Ten years ago, 200 Pacific Voyagers set sail on their seven Vaka Moanas. Their traditionally designed, modern ocean-going sailing canoes built by Okeanos Foundation for the Sea took them on an epic journey called ‘Te Mana O Te Moana’, spreading the message of the importance of the world’s oceans for human survival and the role of indigenous cultures in managing marine resources. On this long trip, they gathered their strength from the strong believe that they can and will make a difference. Today, ten years after the Pacific Voyagers set sail, their enthusiastic and empowering thoughts are even more important. Reconnecting with each other and the ocean is crucial if humanity collectively wants to find new ways of existence in harmony with the environment our survival depends on. Over the year, we will look back and share some blogs that show highlights of the ‘Te Mana O Te Moana’.
New departure date / 30 March 2011
As it is always before a huge journey, a big change or a move, there is so much to do.We therefore decided to postpone the departure to 12th April, if the weather permits. All the crew are working hard at the Salthouse Boatbuilder’s yard or at the birth in Viaduct harbour, Auckland, where three of the five vaka are now. Every vaka will get a new solar-power -system to be able to travel completely without burning fossil fuel. The engine is necessary when you get into or out of a harbour. Two of the vaka, Te Matau A Maui and Hine Moana, have already had an solar-power system since last year’s journey as a test. Learning from this, our solar-power-system developer David Czap has designed a new system, which is much lighter and the new lithium polymer batteries have a 40% higher capacity than the old batteries. In addition to this the vaka get a complete overhaul for the 15,000 miles journey to Hawaii, North America and back via the Galapagos Islands, Marquesas and Tahiti. The crew are varnishing for example the masts and the whare, inspecting all the lashings and make sure that they are tight, oiling the kiatos, and checking wear and tear of the sails. We can’t wait to get ready and start the voyage.
Environmental training / 06 April 2011
We have started on Monday with the environmental training. People who are involved in different fields of marine environmental protection are presenting their topics as there are for example Marine Debris, Invasive Species or how to identify Whales and Dolphins. We will also have lessons about the three main topics of the voyage: Noise Pollution, Dead Zones and Ocean Acidification, all three are CO2 related problems which are developing secretly and worsening the other threats. As these three threats are severe ones and not well-know yet, we would like to take the opportunity to raise special attention for them. The first presentation as an introduction into this week was held by Rachel Moreau. She has an international background as she worked for the UN International Maritime Organisation and also for the nautical industry for sustainable development. Rachel told us about the cycles in nature and life and how we can contribute to protect the ocean and the world. We are hoping that this is just a starting point, we are hoping to have a lot of discussions and an ongoing exchange of thoughts and experiences on the vaka. There are so many different people amongst us, some live their everyday life with their ancestor’s wisdom, some have studied environmental science, some have seen the changes in the ocean with their own eyes, and some are living close to a threatened area at the sea. Together we will make a group of people with an enormous and precious knowledge, which we can spread out to the world. Together we can make a change.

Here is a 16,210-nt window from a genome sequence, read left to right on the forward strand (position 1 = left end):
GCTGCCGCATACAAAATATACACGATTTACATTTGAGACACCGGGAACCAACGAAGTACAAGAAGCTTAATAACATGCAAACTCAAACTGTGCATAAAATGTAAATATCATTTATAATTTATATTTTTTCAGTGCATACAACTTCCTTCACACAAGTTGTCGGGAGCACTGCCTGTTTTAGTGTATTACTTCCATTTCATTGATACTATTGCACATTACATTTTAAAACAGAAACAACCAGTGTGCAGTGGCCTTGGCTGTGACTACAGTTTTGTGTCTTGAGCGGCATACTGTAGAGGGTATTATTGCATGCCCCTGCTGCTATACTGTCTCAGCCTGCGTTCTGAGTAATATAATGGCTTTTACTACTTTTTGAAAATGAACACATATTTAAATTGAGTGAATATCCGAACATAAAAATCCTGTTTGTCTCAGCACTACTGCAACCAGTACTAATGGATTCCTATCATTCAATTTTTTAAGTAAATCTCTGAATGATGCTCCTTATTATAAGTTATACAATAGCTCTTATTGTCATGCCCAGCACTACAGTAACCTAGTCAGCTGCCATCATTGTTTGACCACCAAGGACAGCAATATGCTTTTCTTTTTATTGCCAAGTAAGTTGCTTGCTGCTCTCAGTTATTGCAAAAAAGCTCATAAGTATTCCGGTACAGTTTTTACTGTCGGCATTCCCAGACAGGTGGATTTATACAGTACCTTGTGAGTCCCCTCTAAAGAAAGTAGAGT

Leaving Ceremony on Wednesday / 13 April 2011
On Wednesday, 13th April between 9:00 – 11:00 am we will be having a leaving ceremony at Viaduct harbour in Auckland (At Market Square, off Customs St West & opp O’Hagan’s Irish Pub, Viaduct Basin). Due to last preparations on the solar-power-system the vaka will be leaving Aotearoa for the voyage to Hawaii in the early morning on Saturday, 16th. They will be training and testing on Auckland harbour on Thursday and Friday. Next destination will be Fakarava, French Polynesia. To be able to transport our message properly, we have not only learned about what effects the ocean and how we can reduce the man-made impact by ourselves, we also start our voyage for the ocean with the things we take on board.
The provisioning will be about 90% organic, especially the meat we’ll take on board. Organic food is grown and produced with less polluting substances as there are for example fertilizer, pesticides, or hormones to make the animal grow faster. So the food we take on board is good for the ocean and it’s good for our health as well. Produced near by, the transport is short and produces less carbon dioxide then products transported a long way until it gets to us, which causes a lot of threats in the ocean.
In addition we reduce plastic in buying huge bottles of biodegradable dish washing liquids and also biodegradable shampoo for the whole crew, instead of heaving lots of little plastic bottles. We will buy less plastic wrapped bread and bake our own ones on board. All this adds to our solar-powered engines, we use. No fossil fuel, no carbon dioxide (apart from cooking with gas). We will be sailing driven by wind and sun, following in the wake of the ancestors, bringing the message along with us.